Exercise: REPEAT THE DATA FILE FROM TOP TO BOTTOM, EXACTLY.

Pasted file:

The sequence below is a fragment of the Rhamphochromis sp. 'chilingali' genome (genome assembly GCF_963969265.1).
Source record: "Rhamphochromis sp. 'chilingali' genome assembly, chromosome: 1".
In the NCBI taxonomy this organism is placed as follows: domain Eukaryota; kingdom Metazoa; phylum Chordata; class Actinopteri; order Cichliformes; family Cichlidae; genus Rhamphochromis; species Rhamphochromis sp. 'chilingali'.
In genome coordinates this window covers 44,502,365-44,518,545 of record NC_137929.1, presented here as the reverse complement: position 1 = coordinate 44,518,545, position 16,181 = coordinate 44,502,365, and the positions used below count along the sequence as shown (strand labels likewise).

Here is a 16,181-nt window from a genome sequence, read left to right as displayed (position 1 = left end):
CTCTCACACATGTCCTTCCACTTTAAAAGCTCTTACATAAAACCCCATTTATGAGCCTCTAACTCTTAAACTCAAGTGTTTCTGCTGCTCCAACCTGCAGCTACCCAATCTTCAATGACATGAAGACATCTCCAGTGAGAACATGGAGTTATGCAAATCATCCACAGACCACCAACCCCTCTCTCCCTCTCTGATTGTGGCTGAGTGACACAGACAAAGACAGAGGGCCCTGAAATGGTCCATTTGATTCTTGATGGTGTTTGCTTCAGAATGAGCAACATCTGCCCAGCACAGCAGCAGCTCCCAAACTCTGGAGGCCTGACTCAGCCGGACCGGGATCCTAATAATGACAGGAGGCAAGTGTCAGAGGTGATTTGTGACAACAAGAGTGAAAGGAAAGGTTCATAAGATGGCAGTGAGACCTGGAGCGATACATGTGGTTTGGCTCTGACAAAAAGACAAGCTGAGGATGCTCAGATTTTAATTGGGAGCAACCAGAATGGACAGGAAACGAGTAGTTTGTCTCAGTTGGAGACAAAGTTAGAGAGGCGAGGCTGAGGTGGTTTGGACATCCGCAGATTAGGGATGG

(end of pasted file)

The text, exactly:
The sequence below is a fragment of the Rhamphochromis sp. 'chilingali' genome (genome assembly GCF_963969265.1).
Source record: "Rhamphochromis sp. 'chilingali' genome assembly, chromosome: 1".
In the NCBI taxonomy this organism is placed as follows: domain Eukaryota; kingdom Metazoa; phylum Chordata; class Actinopteri; order Cichliformes; family Cichlidae; genus Rhamphochromis; species Rhamphochromis sp. 'chilingali'.
In genome coordinates this window covers 44,502,365-44,518,545 of record NC_137929.1, presented here as the reverse complement: position 1 = coordinate 44,518,545, position 16,181 = coordinate 44,502,365, and the positions used below count along the sequence as shown (strand labels likewise).

Here is a 16,181-nt window from a genome sequence, read left to right as displayed (position 1 = left end):
CTCTCACACATGTCCTTCCACTTTAAAAGCTCTTACATAAAACCCCATTTATGAGCCTCTAACTCTTAAACTCAAGTGTTTCTGCTGCTCCAACCTGCAGCTACCCAATCTTCAATGACATGAAGACATCTCCAGTGAGAACATGGAGTTATGCAAATCATCCACAGACCACCAACCCCTCTCTCCCTCTCTGATTGTGGCTGAGTGACACAGACAAAGACAGAGGGCCCTGAAATGGTCCATTTGATTCTTGATGGTGTTTGCTTCAGAATGAGCAACATCTGCCCAGCACAGCAGCAGCTCCCAAACTCTGGAGGCCTGACTCAGCCGGACCGGGATCCTAATAATGACAGGAGGCAAGTGTCAGAGGTGATTTGTGACAACAAGAGTGAAAGGAAAGGTTCATAAGATGGCAGTGAGACCTGGAGCGATACATGTGGTTTGGCTCTGACAAAAAGACAAGCTGAGGATGCTCAGATTTTAATTGGGAGCAACCAGAATGGACAGGAAACGAGTAGTTTGTCTCAGTTGGAGACAAAGTTAGAGAGGCGAGGCTGAGGTGGTTTGGACATCCGCAGATTAGGGATGG